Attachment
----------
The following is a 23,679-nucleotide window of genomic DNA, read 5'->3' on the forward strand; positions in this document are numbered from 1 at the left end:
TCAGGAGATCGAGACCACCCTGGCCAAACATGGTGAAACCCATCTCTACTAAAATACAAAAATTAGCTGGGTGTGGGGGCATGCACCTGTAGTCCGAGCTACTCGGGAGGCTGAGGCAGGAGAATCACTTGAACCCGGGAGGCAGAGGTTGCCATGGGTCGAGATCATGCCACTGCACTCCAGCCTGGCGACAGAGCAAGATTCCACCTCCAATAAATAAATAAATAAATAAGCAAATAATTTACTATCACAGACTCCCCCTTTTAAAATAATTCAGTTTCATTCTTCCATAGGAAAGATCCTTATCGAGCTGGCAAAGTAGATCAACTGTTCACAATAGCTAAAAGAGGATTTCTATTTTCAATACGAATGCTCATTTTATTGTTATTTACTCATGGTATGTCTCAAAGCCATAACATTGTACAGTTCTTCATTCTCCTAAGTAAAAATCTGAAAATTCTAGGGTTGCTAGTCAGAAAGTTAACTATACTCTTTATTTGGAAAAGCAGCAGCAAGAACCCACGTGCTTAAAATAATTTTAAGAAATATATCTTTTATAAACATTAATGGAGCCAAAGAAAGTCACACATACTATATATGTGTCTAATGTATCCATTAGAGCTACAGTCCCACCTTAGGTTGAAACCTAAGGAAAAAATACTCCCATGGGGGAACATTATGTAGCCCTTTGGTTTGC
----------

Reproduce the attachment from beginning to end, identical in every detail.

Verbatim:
The following is a 23,679-nucleotide window of genomic DNA, read 5'->3' on the forward strand; positions in this document are numbered from 1 at the left end:
TCAGGAGATCGAGACCACCCTGGCCAAACATGGTGAAACCCATCTCTACTAAAATACAAAAATTAGCTGGGTGTGGGGGCATGCACCTGTAGTCCGAGCTACTCGGGAGGCTGAGGCAGGAGAATCACTTGAACCCGGGAGGCAGAGGTTGCCATGGGTCGAGATCATGCCACTGCACTCCAGCCTGGCGACAGAGCAAGATTCCACCTCCAATAAATAAATAAATAAATAAGCAAATAATTTACTATCACAGACTCCCCCTTTTAAAATAATTCAGTTTCATTCTTCCATAGGAAAGATCCTTATCGAGCTGGCAAAGTAGATCAACTGTTCACAATAGCTAAAAGAGGATTTCTATTTTCAATACGAATGCTCATTTTATTGTTATTTACTCATGGTATGTCTCAAAGCCATAACATTGTACAGTTCTTCATTCTCCTAAGTAAAAATCTGAAAATTCTAGGGTTGCTAGTCAGAAAGTTAACTATACTCTTTATTTGGAAAAGCAGCAGCAAGAACCCACGTGCTTAAAATAATTTTAAGAAATATATCTTTTATAAACATTAATGGAGCCAAAGAAAGTCACACATACTATATATGTGTCTAATGTATCCATTAGAGCTACAGTCCCACCTTAGGTTGAAACCTAAGGAAAAAATACTCCCATGGGGGAACATTATGTAGCCCTTTGGTTTGC